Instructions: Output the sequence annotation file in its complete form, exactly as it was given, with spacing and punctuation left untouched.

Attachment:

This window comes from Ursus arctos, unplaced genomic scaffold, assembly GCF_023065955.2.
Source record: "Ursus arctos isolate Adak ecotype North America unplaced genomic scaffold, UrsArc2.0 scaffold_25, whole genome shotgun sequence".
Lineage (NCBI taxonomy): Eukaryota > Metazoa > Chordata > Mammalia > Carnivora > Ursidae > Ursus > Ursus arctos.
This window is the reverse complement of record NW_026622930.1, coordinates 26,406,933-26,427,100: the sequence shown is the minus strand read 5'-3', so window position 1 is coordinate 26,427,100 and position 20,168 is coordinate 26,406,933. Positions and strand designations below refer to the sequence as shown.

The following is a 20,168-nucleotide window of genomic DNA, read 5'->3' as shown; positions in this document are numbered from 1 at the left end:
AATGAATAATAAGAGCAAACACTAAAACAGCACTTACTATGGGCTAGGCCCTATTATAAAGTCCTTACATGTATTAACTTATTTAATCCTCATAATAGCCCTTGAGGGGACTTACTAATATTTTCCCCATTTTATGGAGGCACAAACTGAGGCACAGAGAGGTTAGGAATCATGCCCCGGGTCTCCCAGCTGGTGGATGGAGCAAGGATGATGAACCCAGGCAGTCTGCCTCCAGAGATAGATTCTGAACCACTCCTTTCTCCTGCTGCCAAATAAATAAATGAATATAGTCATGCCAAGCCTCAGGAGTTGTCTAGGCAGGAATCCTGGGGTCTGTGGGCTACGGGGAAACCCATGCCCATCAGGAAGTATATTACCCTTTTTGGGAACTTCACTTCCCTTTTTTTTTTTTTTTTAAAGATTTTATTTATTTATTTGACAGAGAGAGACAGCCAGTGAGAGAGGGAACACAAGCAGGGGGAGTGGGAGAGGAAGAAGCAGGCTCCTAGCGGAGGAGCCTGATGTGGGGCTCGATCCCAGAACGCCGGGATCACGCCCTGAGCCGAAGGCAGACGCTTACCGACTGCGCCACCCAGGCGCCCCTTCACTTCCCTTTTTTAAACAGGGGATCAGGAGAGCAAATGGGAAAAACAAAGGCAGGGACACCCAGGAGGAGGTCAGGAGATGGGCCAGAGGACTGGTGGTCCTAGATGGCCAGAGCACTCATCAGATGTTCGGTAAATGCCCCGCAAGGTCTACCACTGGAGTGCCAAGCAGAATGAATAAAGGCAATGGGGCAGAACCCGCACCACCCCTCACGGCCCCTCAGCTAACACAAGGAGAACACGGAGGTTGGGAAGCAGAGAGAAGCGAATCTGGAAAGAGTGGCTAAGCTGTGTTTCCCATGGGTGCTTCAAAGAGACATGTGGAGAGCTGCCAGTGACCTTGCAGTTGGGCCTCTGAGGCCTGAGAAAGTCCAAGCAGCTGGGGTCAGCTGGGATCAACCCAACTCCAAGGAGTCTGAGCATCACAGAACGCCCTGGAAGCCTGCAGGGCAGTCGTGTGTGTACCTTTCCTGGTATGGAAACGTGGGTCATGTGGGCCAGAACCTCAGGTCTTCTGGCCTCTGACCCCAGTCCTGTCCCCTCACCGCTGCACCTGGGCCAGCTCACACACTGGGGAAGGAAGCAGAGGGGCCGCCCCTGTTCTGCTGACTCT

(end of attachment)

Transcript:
This window comes from Ursus arctos, unplaced genomic scaffold, assembly GCF_023065955.2.
Source record: "Ursus arctos isolate Adak ecotype North America unplaced genomic scaffold, UrsArc2.0 scaffold_25, whole genome shotgun sequence".
Lineage (NCBI taxonomy): Eukaryota > Metazoa > Chordata > Mammalia > Carnivora > Ursidae > Ursus > Ursus arctos.
This window is the reverse complement of record NW_026622930.1, coordinates 26,406,933-26,427,100: the sequence shown is the minus strand read 5'-3', so window position 1 is coordinate 26,427,100 and position 20,168 is coordinate 26,406,933. Positions and strand designations below refer to the sequence as shown.

The following is a 20,168-nucleotide window of genomic DNA, read 5'->3' as shown; positions in this document are numbered from 1 at the left end:
AATGAATAATAAGAGCAAACACTAAAACAGCACTTACTATGGGCTAGGCCCTATTATAAAGTCCTTACATGTATTAACTTATTTAATCCTCATAATAGCCCTTGAGGGGACTTACTAATATTTTCCCCATTTTATGGAGGCACAAACTGAGGCACAGAGAGGTTAGGAATCATGCCCCGGGTCTCCCAGCTGGTGGATGGAGCAAGGATGATGAACCCAGGCAGTCTGCCTCCAGAGATAGATTCTGAACCACTCCTTTCTCCTGCTGCCAAATAAATAAATGAATATAGTCATGCCAAGCCTCAGGAGTTGTCTAGGCAGGAATCCTGGGGTCTGTGGGCTACGGGGAAACCCATGCCCATCAGGAAGTATATTACCCTTTTTGGGAACTTCACTTCCCTTTTTTTTTTTTTTTTAAAGATTTTATTTATTTATTTGACAGAGAGAGACAGCCAGTGAGAGAGGGAACACAAGCAGGGGGAGTGGGAGAGGAAGAAGCAGGCTCCTAGCGGAGGAGCCTGATGTGGGGCTCGATCCCAGAACGCCGGGATCACGCCCTGAGCCGAAGGCAGACGCTTACCGACTGCGCCACCCAGGCGCCCCTTCACTTCCCTTTTTTAAACAGGGGATCAGGAGAGCAAATGGGAAAAACAAAGGCAGGGACACCCAGGAGGAGGTCAGGAGATGGGCCAGAGGACTGGTGGTCCTAGATGGCCAGAGCACTCATCAGATGTTCGGTAAATGCCCCGCAAGGTCTACCACTGGAGTGCCAAGCAGAATGAATAAAGGCAATGGGGCAGAACCCGCACCACCCCTCACGGCCCCTCAGCTAACACAAGGAGAACACGGAGGTTGGGAAGCAGAGAGAAGCGAATCTGGAAAGAGTGGCTAAGCTGTGTTTCCCATGGGTGCTTCAAAGAGACATGTGGAGAGCTGCCAGTGACCTTGCAGTTGGGCCTCTGAGGCCTGAGAAAGTCCAAGCAGCTGGGGTCAGCTGGGATCAACCCAACTCCAAGGAGTCTGAGCATCACAGAACGCCCTGGAAGCCTGCAGGGCAGTCGTGTGTGTACCTTTCCTGGTATGGAAACGTGGGTCATGTGGGCCAGAACCTCAGGTCTTCTGGCCTCTGACCCCAGTCCTGTCCCCTCACCGCTGCACCTGGGCCAGCTCACACACTGGGGAAGGAAGCAGAGGGGCCGCCCCTGTTCTGCTGACTCT